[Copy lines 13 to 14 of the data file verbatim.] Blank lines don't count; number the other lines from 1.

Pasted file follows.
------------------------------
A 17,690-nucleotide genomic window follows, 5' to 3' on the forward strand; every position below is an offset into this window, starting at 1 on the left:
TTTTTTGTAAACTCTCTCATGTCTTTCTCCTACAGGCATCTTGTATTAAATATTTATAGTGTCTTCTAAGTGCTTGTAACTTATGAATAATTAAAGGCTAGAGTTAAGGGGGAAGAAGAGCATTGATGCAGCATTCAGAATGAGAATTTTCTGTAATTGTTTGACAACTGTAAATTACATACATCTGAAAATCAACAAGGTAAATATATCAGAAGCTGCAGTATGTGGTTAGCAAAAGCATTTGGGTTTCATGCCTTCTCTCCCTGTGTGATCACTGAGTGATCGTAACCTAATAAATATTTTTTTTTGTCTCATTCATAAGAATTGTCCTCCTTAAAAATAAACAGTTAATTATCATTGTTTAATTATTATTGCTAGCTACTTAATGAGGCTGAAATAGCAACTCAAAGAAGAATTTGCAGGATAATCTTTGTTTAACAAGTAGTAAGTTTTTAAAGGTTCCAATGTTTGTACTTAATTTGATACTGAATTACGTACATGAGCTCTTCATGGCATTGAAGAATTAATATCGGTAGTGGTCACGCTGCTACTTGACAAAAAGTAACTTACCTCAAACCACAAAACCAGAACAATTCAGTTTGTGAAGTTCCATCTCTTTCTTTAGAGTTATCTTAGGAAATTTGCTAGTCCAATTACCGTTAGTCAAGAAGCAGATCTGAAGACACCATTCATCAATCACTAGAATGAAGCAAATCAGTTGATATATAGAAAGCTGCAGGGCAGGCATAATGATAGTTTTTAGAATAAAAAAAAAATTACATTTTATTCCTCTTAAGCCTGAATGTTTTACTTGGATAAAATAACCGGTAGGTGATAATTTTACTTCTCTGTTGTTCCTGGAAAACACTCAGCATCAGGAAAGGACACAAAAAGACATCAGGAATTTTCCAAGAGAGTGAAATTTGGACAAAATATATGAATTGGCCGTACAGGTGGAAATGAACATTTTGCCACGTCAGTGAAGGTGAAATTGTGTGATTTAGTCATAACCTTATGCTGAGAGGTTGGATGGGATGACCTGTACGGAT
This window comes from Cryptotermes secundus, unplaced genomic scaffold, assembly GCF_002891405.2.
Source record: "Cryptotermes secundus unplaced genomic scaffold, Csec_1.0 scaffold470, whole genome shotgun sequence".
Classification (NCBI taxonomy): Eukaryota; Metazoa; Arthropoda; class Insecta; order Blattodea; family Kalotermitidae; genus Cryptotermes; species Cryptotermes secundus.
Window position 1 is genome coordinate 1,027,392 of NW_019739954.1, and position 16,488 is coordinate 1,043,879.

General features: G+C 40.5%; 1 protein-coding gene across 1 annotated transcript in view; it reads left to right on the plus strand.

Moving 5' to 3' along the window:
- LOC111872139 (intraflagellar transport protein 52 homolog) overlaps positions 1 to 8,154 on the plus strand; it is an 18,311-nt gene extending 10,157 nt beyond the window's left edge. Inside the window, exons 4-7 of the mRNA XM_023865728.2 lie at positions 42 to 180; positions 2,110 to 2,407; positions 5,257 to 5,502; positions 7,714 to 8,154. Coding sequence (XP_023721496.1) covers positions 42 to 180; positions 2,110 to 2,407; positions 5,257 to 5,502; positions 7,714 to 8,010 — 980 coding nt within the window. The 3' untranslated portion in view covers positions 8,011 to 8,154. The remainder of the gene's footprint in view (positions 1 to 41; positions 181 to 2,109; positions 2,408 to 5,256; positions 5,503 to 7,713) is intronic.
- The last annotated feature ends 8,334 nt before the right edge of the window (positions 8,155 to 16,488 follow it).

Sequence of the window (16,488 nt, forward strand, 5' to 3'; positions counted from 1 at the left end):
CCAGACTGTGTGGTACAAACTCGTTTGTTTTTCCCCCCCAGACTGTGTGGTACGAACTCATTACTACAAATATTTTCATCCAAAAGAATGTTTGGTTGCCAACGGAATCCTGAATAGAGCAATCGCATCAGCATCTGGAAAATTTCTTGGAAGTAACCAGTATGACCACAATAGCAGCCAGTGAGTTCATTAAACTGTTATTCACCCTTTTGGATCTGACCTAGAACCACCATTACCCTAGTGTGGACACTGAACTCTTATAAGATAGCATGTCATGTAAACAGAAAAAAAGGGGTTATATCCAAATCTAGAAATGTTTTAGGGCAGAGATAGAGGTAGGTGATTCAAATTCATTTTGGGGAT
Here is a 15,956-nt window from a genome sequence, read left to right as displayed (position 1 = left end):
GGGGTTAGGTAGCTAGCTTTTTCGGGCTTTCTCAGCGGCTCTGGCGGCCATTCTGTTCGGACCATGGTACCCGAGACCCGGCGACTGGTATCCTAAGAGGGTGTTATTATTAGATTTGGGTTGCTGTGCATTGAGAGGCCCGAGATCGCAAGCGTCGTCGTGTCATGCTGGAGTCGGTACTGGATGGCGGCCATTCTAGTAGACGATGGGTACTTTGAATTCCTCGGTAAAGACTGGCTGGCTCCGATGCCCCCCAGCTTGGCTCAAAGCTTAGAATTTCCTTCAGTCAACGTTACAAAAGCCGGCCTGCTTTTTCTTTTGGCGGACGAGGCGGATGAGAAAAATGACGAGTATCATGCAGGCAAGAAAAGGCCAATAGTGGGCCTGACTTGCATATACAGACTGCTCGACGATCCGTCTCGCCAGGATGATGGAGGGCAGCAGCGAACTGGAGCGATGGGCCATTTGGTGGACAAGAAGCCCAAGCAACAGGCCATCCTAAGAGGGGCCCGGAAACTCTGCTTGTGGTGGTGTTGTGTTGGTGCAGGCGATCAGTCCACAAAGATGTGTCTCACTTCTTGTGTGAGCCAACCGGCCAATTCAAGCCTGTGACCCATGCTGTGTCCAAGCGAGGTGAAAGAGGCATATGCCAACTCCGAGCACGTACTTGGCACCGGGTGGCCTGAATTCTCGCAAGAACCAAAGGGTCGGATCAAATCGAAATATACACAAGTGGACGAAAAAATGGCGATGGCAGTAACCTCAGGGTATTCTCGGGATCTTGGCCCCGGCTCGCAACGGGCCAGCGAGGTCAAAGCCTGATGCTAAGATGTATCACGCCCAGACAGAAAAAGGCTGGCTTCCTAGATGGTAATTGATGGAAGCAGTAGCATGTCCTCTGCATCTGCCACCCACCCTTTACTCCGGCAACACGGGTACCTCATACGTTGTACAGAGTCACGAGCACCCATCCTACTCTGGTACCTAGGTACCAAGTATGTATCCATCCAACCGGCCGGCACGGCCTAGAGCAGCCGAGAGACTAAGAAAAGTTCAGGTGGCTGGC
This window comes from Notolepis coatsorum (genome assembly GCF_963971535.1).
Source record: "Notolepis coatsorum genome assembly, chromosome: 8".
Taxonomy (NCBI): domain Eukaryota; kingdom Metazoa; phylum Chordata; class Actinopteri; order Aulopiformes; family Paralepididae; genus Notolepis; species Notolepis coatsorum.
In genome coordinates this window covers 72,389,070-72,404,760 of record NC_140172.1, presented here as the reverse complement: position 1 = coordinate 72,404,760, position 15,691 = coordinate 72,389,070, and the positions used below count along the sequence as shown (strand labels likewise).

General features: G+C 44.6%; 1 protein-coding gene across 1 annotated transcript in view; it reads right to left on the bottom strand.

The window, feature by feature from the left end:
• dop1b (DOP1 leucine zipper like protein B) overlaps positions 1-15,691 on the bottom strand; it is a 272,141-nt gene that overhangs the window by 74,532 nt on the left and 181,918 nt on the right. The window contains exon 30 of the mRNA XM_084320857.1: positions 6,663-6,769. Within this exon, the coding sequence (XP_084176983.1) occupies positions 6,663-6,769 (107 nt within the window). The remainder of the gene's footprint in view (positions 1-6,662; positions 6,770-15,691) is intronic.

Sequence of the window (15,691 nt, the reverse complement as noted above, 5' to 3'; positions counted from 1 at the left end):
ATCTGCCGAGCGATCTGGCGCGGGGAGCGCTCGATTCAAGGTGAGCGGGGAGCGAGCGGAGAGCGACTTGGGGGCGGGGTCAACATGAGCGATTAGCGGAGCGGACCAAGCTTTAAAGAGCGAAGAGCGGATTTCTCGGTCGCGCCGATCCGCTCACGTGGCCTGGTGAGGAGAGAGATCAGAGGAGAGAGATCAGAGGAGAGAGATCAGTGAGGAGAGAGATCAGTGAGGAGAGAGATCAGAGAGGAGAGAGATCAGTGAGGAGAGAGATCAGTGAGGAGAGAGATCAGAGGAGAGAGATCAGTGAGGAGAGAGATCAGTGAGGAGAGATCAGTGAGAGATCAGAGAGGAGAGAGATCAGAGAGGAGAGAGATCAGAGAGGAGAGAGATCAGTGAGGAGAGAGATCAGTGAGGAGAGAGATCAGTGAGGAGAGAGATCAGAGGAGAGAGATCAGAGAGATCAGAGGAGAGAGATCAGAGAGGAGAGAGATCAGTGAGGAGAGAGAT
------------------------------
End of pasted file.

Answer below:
Here is a 15,956-nt window from a genome sequence, read left to right as displayed (position 1 = left end):
GGGGTTAGGTAGCTAGCTTTTTCGGGCTTTCTCAGCGGCTCTGGCGGCCATTCTGTTCGGACCATGGTACCCGAGACCCGGCGACTGGTATCCTAAGAGGGTGTTATTATTAGATTTGGGTTGCTGTGCATTGAGAGGCCCGAGATCGCAAGCGTCGTCGTGTCATGCTGGAGTCGGTACTGGATGGCGGCCATTCTAGTAGACGATGGGTACTTTGAATTCCTCGGTAAAGACTGGCTGGCTCCGATGCCCCCCAGCTTGGCTCAAAGCTTAGAATTTCCTTCAGTCAACGTTACAAAAGCCGGCCTGCTTTTTCTTTTGGCGGACGAGGCGGATGAGAAAAATGACGAGTATCATGCAGGCAAGAAAAGGCCAATAGTGGGCCTGACTTGCATATACAGACTGCTCGACGATCCGTCTCGCCAGGATGATGGAGGGCAGCAGCGAACTGGAGCGATGGGCCATTTGGTGGACAAGAAGCCCAAGCAACAGGCCATCCTAAGAGGGGCCCGGAAACTCTGCTTGTGGTGGTGTTGTGTTGGTGCAGGCGATCAGTCCACAAAGATGTGTCTCACTTCTTGTGTGAGCCAACCGGCCAATTCAAGCCTGTGACCCATGCTGTGTCCAAGCGAGGTGAAAGAGGCATATGCCAACTCCGAGCACGTACTTGGCACCGGGTGGCCTGAATTCTCGCAAGAACCAAAGGGTCGGATCAAATCGAAATATACACAAGTGGACGAAAAAATGGCGATGGCAGTAACCTCAGGGTATTCTCGGGATCTTGGCCCCGGCTCGCAACGGGCCAGCGAGGTCAAAGCCTGATGCTAAGATGTATCACGCCCAGACAGAAAAAGGCTGGCTTCCTAGATGGTAATTGATGGAAGCAGTAGCATGTCCTCTGCATCTGCCACCCACCCTTTACTCCGGCAACACGGGTACCTCATACGTTGTACAGAGTCACGAGCACCCATCCTACTCTGGTACCTAGGTACCAAGTATGTATCCATCCAACCGGCCGGCACGGCCTAGAGCAGCCGAGAGACTAAGAAAAGTTCAGGTGGCTGGC